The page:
The next step is to eliminate distractions. Be brutal. Don’t count on only your self-discipline or the ability to say no when you are distracted. Self-discipline is a weak muscle and when you have to say no, you are already distracted. Be smarter than that.
Build a system that will help you eliminate all distractions.
- Put a “do not disturb” sign on your office or private room door
- Turn off your phone
- Install a web nanny and block all the fun sites you are addicted to
- Close e-mail and the IM application
- Do the same with all other potential distractions
Put on some classical music. Get yourself in the flow. Don’t let anything distract you. Just enjoy performing, learning and creating. Ignore the rest of the world.
Learn to say No
When you are distracted, it is already too late for saying “no”. But before that happens, you want to make sure that saying “no” is your most common reply to all people who are asking you to do things for them or join different projects. As we mentioned before, nothing great was ever achieved in life without brutal focus. You can either follow your own goals or goals of other people.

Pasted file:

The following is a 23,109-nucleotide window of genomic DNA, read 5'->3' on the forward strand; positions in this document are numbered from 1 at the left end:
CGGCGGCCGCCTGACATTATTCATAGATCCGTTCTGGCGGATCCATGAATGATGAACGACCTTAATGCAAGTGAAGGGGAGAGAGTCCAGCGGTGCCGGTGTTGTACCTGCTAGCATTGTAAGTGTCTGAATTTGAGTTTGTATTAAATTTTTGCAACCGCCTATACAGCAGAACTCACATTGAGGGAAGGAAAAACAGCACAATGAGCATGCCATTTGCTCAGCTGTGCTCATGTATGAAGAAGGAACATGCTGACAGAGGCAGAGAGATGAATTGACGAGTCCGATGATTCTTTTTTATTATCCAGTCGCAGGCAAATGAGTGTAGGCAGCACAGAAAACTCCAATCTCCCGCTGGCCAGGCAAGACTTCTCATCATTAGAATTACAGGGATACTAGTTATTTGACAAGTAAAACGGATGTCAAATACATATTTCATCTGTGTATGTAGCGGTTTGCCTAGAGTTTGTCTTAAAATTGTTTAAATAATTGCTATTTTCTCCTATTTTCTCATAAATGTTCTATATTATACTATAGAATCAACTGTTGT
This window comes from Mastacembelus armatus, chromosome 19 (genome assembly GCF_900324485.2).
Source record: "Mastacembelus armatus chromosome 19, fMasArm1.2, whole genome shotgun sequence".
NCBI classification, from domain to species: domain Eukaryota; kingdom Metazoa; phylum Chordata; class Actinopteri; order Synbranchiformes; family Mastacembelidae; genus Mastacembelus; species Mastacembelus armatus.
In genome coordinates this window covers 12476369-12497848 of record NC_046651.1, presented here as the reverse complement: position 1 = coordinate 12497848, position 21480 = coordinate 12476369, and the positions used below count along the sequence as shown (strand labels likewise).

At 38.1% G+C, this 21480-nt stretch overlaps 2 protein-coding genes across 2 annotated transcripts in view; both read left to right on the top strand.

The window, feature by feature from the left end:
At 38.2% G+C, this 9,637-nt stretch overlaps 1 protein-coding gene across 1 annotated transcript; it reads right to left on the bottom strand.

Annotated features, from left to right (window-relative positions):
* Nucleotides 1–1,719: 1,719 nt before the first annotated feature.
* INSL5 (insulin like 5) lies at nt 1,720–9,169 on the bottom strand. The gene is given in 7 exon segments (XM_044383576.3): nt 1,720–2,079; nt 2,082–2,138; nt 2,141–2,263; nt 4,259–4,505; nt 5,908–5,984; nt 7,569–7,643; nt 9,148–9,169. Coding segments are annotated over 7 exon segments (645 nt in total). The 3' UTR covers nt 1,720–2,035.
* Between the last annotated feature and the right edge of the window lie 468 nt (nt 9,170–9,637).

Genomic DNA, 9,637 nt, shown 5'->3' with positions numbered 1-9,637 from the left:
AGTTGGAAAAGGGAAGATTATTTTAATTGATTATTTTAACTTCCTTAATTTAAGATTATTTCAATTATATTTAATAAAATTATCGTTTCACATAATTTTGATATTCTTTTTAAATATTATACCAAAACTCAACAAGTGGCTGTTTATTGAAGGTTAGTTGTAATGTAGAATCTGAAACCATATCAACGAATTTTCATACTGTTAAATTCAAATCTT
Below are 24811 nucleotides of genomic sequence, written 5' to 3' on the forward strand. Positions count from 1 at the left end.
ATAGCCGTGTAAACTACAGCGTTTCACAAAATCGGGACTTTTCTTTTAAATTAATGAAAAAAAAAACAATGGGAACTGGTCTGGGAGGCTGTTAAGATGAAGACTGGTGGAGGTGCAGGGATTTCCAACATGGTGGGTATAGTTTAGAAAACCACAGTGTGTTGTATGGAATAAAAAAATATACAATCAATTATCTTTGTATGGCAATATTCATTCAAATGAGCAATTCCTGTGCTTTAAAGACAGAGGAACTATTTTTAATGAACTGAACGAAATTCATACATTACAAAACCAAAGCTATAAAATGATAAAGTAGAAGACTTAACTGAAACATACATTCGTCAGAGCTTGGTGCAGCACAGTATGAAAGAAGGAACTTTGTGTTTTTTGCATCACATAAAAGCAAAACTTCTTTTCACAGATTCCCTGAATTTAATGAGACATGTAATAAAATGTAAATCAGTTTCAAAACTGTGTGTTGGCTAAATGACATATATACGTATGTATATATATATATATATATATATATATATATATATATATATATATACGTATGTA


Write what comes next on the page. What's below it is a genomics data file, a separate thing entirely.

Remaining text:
Why? Let’s say you have 100 units of energy you can invest into your goals – projects, learning and daily work. If you work on one big goal at a time you can invest all 100 units in that goal. Let’s now say that you have two big goals. Consequently you have to split 100 units in half. But you now additionally have the “in-between time”, spent switching activities etc. That means that you dedicate only circa 30 units of energy to one goal. If you take on one more project, set one more big goal or start one more big task in a day, you can go down to 10 units of energy per one activity.